Physical activity is any movement produced by the contraction of skeletal muscle that increases energy expenditure above a basal level. It can be categorized by mode — walking, biking, rowing, and by the intensity — how much work is being performed. One of the most important things people can do for their health is to engage in regular physical activity. A life that includes exercise is one with less likelihood of serious physical and mental ailments. The benefits are wide-ranging, from stronger bones, greater lung power, and a healthier heart to a lower cancer risk, a sharper brain, and a happier spirit.
Here are some questions and answers (see references at the end of this topic)
1. Why do we need physical activity ?
Studies show that people who stay physically active enjoy a higher quality of life overall than those with sedentary lifestyles and reap numerous benefits that include:
- Stronger ability to stave off illnesses such as diabetes
- Quicker recovery from illnesses, injuries, and surgeries—and a more positive outlook during recovery
- Reduced risk of many cancers, including breast and colon cancer
- Improved overall cardiovascular health due to increased strength and resiliency in the heart muscle, arteries, and blood vessels
- Higher levels of high-density lipoproteins (“good cholesterol”)
- More efficient metabolism
- Decreased depression, anxiety, and stress
- Improved mental ability. Studies suggest that people who start exercising in their 60s can significantly reduce the risk of developing Alzheimer’s in their 70s; the risk drops even further if they start exercising in their 40s or 50s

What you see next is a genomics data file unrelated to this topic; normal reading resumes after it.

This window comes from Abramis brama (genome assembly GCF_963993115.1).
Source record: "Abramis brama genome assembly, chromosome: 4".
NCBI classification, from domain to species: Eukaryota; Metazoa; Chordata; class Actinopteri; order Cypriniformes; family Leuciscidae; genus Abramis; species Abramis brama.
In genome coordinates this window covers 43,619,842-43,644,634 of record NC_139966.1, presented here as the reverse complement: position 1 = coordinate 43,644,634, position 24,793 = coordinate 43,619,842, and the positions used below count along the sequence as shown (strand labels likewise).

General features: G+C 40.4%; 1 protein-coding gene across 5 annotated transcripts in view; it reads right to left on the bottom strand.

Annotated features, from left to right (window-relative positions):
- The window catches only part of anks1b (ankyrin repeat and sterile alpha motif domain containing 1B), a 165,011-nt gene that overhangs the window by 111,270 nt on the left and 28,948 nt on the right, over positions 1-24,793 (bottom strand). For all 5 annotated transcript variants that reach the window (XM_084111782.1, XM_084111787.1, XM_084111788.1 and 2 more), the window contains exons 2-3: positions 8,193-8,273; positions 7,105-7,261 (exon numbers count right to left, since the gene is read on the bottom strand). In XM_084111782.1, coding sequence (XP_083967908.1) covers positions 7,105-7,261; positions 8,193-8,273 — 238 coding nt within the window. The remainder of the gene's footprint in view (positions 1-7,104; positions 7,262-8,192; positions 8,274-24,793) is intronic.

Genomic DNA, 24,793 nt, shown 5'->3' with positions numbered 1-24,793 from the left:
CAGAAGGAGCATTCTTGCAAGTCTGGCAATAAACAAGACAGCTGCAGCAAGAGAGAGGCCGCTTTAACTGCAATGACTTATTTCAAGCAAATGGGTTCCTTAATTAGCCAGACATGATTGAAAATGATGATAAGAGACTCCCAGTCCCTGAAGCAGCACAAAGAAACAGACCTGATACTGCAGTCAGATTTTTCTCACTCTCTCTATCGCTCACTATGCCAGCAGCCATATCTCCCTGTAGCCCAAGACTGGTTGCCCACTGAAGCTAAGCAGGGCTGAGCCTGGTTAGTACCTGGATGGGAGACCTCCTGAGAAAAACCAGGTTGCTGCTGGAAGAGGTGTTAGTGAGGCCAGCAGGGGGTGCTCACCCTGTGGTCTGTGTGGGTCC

- Improved confidence and a feeling of independence
2. What types of exercise and how much ?
Aerobic vs. anaerobic exercise
Exercise falls into two general categories: aerobic and anaerobic. Aerobic exercise is muscle movement that uses oxygen to burn both carbohydrates and fats to produce energy, while anaerobic exercise is muscle movement that does not require oxygen and only burns carbohydrates to produce energy.
In practice, aerobic exercise means activities such as walking, bicycling or swimming that temporarily increase your heart rate and respiration. Aerobic exercise (also known as cardiovascular exercise) builds your endurance.
Anaerobic exercise typically means activities such as weightlifting and push-ups and sit-ups, which builds muscle and physical strength through short bursts of strenuous activity. An ideal exercise program should include both aerobic and anaerobic exercise.
There are three primary categories of exercise:
- Activities that promote cardiovascular health (aerobic)
The No. 1 benefit of following an aerobic exercise plan is the change in your cardiovascular fitness that results from this kind of training regimen. Regular aerobic exercise causes your lungs to process more oxygen with less effort; your heart to pump more blood with fewer beats; and the blood supply directed to your muscles to increase. As a result, by performing cardiovascular exercises, you are increasing your body’s endurance and efficiency.
In addition to the cardiovascular benefits, other benefits of aerobic exercise include:
Weight loss: Combined with a healthy diet and appropriate strength training, aerobic exercise will help you lose weight.
Improved mental health: Regular aerobic exercise releases endorphins, your body’s natural painkillers. Endorphins also reduce stress, depression and anxiety.
Improved immune system: People who exercise regularly are less susceptible to minor viral illnesses such as colds and flu. It is possible that aerobic exercise helps activate your immune system and prepares it to fight off infection.
Increased stamina: Exercise may make you tired in the short term, i.e., during and right after the activity, but over the long term it will increase your stamina and reduce fatigue.
Disease reduction: Extra weight is a contributing factor to conditions such as heart disease, high blood pressure, stroke, diabetes and some forms of cancer. As you lose weight, your risk of developing these diseases decreases. In addition, weight-bearing aerobic exercise, such as walking, can reduce your risk of osteoporosis and its complications. Low-impact aerobic exercises, such as swimming, cycling and pool exercises, can help keep you fit if you have arthritis, without putting excessive stress on your joints.